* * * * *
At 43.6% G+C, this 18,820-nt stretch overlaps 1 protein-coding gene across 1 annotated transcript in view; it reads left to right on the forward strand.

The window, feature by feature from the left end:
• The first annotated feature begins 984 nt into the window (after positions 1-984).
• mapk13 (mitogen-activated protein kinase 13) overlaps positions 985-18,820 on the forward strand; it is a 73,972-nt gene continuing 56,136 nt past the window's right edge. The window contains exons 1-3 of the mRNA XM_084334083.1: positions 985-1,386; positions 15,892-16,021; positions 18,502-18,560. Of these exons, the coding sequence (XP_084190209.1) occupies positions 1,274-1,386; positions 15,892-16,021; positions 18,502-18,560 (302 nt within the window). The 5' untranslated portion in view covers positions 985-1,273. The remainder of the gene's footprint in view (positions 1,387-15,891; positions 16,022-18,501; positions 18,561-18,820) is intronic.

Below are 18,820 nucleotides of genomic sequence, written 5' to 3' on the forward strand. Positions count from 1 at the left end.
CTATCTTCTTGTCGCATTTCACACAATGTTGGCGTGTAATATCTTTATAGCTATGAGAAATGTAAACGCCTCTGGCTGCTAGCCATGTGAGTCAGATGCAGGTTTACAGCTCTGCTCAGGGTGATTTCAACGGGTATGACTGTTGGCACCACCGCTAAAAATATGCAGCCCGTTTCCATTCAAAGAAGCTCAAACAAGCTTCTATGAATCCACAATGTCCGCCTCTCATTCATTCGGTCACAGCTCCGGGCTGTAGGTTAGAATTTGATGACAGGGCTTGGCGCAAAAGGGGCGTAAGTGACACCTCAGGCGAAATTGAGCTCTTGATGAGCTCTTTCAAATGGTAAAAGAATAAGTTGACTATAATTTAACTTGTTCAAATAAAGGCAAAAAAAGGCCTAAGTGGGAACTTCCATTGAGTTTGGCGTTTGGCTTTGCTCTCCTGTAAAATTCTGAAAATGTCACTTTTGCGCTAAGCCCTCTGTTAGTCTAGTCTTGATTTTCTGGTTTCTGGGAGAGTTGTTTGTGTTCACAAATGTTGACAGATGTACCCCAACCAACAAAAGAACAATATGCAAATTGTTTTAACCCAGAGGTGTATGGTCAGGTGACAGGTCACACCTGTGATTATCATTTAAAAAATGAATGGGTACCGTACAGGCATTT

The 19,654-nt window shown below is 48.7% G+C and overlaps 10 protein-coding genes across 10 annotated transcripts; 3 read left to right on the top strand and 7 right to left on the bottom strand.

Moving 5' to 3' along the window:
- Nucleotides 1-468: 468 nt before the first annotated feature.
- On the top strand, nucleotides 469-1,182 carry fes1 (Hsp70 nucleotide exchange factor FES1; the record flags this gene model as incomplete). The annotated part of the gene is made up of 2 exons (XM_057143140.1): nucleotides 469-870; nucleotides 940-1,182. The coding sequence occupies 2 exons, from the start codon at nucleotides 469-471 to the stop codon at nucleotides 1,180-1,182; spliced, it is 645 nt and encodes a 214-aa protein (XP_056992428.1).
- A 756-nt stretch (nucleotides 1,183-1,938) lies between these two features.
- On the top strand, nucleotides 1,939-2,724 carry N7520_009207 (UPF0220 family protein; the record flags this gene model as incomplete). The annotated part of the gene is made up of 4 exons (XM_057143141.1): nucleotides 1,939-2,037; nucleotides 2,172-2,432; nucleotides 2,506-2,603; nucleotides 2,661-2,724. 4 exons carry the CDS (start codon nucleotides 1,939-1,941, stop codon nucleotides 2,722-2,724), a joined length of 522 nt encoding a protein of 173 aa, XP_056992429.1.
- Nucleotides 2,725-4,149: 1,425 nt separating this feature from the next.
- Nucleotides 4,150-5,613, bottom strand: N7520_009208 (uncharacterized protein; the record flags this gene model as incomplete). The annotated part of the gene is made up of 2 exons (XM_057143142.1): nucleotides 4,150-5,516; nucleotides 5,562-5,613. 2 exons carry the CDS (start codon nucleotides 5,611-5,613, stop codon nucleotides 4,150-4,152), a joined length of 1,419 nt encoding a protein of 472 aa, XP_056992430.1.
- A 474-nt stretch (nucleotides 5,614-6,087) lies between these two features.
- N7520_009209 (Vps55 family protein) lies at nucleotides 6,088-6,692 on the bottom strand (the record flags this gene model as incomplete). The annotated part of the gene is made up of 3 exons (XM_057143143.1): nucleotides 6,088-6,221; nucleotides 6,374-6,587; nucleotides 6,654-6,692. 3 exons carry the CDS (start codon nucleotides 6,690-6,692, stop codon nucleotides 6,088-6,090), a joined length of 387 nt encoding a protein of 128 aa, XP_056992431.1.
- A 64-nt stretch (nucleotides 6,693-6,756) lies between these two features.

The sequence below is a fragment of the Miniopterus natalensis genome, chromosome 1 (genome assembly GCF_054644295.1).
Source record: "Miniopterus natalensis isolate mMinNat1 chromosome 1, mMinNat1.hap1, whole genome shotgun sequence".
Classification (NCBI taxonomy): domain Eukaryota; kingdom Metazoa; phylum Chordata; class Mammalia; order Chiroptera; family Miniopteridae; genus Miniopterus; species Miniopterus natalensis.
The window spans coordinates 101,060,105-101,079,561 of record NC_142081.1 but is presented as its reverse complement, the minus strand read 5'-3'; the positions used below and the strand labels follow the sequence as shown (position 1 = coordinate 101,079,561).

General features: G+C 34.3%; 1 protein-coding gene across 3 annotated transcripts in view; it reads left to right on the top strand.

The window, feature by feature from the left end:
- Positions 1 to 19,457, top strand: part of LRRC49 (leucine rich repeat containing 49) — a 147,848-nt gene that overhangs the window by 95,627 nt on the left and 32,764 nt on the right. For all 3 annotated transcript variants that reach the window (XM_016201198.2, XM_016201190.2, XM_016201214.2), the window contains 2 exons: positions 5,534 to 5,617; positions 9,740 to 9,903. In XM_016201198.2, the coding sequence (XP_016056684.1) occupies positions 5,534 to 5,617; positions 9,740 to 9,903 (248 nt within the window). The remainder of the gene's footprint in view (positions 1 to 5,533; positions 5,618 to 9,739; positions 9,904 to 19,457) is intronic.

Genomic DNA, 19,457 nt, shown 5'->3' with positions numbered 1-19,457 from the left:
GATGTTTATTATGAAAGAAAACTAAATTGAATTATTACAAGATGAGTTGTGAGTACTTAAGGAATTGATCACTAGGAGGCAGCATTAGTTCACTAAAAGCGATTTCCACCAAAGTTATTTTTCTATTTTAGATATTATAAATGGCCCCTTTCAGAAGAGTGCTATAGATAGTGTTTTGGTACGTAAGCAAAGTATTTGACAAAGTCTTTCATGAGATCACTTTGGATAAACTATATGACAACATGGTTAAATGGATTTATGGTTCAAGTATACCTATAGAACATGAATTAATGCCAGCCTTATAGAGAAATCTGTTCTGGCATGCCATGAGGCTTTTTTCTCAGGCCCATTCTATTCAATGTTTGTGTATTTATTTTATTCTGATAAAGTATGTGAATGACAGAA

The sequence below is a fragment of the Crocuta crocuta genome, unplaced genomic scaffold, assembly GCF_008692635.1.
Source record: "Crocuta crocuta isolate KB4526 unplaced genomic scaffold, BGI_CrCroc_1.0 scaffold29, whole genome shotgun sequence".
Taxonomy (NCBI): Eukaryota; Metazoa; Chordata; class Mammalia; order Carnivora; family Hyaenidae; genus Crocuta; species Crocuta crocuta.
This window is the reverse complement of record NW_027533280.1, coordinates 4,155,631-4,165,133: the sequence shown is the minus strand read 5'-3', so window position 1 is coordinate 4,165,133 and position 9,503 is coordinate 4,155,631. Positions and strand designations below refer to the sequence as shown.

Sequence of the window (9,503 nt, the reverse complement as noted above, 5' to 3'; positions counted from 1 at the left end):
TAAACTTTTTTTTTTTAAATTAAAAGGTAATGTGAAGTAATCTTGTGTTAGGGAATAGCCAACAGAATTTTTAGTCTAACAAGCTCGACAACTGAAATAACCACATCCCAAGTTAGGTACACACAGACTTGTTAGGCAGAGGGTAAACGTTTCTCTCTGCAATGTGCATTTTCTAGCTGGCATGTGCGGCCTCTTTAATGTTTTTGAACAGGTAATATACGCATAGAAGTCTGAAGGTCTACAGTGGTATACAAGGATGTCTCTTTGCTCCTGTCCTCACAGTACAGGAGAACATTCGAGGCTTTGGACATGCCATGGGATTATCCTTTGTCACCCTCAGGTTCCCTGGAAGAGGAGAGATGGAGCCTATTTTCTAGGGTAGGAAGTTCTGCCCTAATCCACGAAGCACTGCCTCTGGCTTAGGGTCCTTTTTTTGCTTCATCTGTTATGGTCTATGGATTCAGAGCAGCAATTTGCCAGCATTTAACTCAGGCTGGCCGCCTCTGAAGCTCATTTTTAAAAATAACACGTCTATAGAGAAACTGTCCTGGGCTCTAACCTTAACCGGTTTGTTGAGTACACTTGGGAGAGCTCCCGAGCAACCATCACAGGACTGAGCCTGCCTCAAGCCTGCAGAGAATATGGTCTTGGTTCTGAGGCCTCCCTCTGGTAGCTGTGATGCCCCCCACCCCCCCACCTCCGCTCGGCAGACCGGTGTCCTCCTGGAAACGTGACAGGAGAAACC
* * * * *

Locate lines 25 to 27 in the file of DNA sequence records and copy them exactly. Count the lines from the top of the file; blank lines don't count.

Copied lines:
Genomic DNA, 19,457 nt, shown 5'->3' with positions numbered 1-19,457 from the left:
GATGTTTATTATGAAAGAAAACTAAATTGAATTATTACAAGATGAGTTGTGAGTACTTAAGGAATTGATCACTAGGAGGCAGCATTAGTTCACTAAAAGCGATTTCCACCAAAGTTATTTTTCTATTTTAGATATTATAAATGGCCCCTTTCAGAAGAGTGCTATAGATAGTGTTTTGGTACGTAAGCAAAGTATTTGACAAAGTCTTTCATGAGATCACTTTGGATAAACTATATGACAACATGGTTAAATGGATTTATGGTTCAAGTATACCTATAGAACATGAATTAATGCCAGCCTTATAGAGAAATCTGTTCTGGCATGCCATGAGGCTTTTTTCTCAGGCCCATTCTATTCAATGTTTGTGTATTTATTTTATTCTGATAAAGTATGTGAATGACAGAA

The sequence below is a fragment of the Crocuta crocuta genome, unplaced genomic scaffold, assembly GCF_008692635.1.